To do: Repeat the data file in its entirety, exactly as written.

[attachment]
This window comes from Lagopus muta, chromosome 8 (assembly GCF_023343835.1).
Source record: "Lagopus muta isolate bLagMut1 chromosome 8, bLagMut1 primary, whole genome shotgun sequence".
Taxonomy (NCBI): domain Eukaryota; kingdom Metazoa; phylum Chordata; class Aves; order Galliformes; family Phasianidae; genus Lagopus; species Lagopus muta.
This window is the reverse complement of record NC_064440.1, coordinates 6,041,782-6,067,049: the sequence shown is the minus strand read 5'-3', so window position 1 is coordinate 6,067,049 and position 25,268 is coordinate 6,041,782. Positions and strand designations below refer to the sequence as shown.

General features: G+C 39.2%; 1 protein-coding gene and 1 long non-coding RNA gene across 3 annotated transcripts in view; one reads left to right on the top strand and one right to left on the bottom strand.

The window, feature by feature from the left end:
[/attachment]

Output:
This window comes from Lagopus muta, chromosome 8 (assembly GCF_023343835.1).
Source record: "Lagopus muta isolate bLagMut1 chromosome 8, bLagMut1 primary, whole genome shotgun sequence".
Taxonomy (NCBI): domain Eukaryota; kingdom Metazoa; phylum Chordata; class Aves; order Galliformes; family Phasianidae; genus Lagopus; species Lagopus muta.
This window is the reverse complement of record NC_064440.1, coordinates 6,041,782-6,067,049: the sequence shown is the minus strand read 5'-3', so window position 1 is coordinate 6,067,049 and position 25,268 is coordinate 6,041,782. Positions and strand designations below refer to the sequence as shown.

General features: G+C 39.2%; 1 protein-coding gene and 1 long non-coding RNA gene across 3 annotated transcripts in view; one reads left to right on the top strand and one right to left on the bottom strand.

The window, feature by feature from the left end: